"Milano" (6:35) begins full bore with a heavy moderate beat and loud bass and guitar layers. Mike's guitar layers make it sound like a guitar orchestra, and the sound is heavy and thick, pretty much what you come to expect from the band. Even with the heaviness though, Mike has always had a talent to create passionate melodies and they seem to stand above the other layers of heaviness in the music. It's a great, solid track, but we've heard this from them before, and that is exactly what the fans are looking for. This is one of the main things that separate Russian Circles from the heavier post metal bands like Pelican, their ability to let the melodies be highlighted. "Kohokia" (7:18) starts out a bit quieter, with a hard, moderately slow beat, dark guitar and heavy bass. The darkness continues to boil along pushing the track forward and creating tension. The thickness of the music increases as more heavy layers are added and a wall of music gets built. At 4 minutes, another layer of guitar in a higher register is finally added to the heavy sound, and it chimes out with a Scandinavian style of melodic metal, just like someone playing on top of a forested mountain. You can see it in your mind's eye, can't you, as the camera pans over the top of the band as they create an avalanche of sound from the top of Mount Baldy or what have you. Nice, emotional, yet also expected.

"Ghost on High" (2:34) is a nice interlude made up of soft guitar layers and bass. It's actually quite lovely and is a nice reprieve from the previous heavy tracks, yet heavy chords threaten in the background towards the end of the track. "Sinaia" (7:30) flows from that previous track and a layer of sustained guitar chords keep the feeling floating along until more layers are built, and then the drums and bass start to ground everything. It's not too long before the thickness returns as the typical moderately slow rhythm pushes forward. Excitement is generated as there is a bit of an increase in tempo while the guitar continually gets heavier. There is a sudden break at around 4 minutes, then the wall of noise springs up again even more. It all becomes more and more monolithic and the heaviness factor is now heavier than ever until everything crashes to a climactic ending with nothing but pounding drums. "Quartered" (6:39) begins with a fast drums, guitar feedback and thumping bass. The feedback creates it's own layer in this case before the heavy guitar creates a new melodic pattern. Rolling drums and guitars push it forward to another heavy concoction of doomish style post rock.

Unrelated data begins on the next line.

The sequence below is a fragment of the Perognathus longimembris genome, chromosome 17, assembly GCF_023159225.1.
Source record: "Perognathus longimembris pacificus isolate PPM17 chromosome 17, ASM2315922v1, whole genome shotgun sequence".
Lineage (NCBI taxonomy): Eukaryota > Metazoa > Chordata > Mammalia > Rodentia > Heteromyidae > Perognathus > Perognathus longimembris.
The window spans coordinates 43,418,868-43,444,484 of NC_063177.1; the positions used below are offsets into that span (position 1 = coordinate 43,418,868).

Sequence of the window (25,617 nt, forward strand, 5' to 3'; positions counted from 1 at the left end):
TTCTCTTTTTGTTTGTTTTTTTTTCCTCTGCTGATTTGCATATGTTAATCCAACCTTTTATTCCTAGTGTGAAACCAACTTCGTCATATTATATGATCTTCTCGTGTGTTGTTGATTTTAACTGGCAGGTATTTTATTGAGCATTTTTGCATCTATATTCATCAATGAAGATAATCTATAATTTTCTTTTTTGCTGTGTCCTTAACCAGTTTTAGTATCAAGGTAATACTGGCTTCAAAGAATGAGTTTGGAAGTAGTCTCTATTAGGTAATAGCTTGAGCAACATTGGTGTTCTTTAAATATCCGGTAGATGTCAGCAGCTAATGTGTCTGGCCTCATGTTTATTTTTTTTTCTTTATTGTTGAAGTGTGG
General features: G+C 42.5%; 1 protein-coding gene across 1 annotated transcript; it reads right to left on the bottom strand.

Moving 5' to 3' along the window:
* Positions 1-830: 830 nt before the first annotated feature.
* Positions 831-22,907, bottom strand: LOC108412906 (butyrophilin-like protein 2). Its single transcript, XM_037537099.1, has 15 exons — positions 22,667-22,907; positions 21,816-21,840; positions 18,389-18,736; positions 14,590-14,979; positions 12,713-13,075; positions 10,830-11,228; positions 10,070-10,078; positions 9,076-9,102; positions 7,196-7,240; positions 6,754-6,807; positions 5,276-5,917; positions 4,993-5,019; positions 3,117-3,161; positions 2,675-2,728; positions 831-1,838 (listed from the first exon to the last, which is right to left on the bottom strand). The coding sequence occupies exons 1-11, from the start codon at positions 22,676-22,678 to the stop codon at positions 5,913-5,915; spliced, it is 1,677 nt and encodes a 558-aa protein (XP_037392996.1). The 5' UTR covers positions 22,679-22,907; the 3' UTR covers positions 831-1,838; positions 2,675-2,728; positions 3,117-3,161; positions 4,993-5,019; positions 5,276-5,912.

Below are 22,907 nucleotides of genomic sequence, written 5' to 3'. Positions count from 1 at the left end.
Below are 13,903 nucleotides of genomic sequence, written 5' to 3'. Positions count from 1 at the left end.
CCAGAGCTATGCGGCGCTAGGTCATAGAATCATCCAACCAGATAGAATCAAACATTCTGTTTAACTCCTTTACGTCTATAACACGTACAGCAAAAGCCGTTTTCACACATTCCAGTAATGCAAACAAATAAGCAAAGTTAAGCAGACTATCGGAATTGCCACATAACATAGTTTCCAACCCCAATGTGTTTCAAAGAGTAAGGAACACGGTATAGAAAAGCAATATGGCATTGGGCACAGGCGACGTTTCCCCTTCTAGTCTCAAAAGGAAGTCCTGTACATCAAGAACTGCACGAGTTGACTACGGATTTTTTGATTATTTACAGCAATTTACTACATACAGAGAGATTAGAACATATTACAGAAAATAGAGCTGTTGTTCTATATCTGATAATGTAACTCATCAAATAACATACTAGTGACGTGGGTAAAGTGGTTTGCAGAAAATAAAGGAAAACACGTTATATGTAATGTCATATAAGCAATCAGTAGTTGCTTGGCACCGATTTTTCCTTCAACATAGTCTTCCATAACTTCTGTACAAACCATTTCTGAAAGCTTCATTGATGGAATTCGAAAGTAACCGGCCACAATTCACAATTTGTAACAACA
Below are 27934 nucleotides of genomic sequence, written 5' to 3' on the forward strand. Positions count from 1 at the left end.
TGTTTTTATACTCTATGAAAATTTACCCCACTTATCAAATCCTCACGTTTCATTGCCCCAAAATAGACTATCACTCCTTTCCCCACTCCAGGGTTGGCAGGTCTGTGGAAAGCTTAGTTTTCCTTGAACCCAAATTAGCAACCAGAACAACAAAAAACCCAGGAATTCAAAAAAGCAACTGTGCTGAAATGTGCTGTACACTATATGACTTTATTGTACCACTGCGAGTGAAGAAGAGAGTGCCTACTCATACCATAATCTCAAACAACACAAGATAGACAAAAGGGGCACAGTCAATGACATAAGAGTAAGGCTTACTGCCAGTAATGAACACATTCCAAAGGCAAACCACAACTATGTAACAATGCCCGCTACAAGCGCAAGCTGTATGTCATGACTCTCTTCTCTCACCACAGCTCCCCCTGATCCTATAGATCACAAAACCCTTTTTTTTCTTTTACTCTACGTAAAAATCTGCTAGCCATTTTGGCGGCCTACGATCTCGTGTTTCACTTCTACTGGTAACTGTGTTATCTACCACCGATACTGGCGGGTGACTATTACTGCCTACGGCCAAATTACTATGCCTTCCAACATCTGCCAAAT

This is one the fans will love, and if you love your music heavy and chunky, you will love it also as a new fan. It is a very enjoyable guitar fest of thick music, but there really is nothing new here. You can pretty much get any of their albums and know what kind of sound to expect from them. Heavy, solid post rock with some emphasis on melodic guitar layers that blend into a big wall of sound. The band is a step above most of the typical post rock sound, and is not afraid to make things loud for longer periods of time, not just satisfied to develop intensity, but to remain there and develop from that sound. However, there is a hesitancy for the band to move past their established sound or experiment with it much. That is the one thing that keeps the music from reaching the five star level of bands like "Mono" or "GY!BE". They can come close, but never seem to quite make it there. But they still remain a band that I will listen to, mostly because their sound is consistently great, even if that consistency keeps them from moving to a higher level.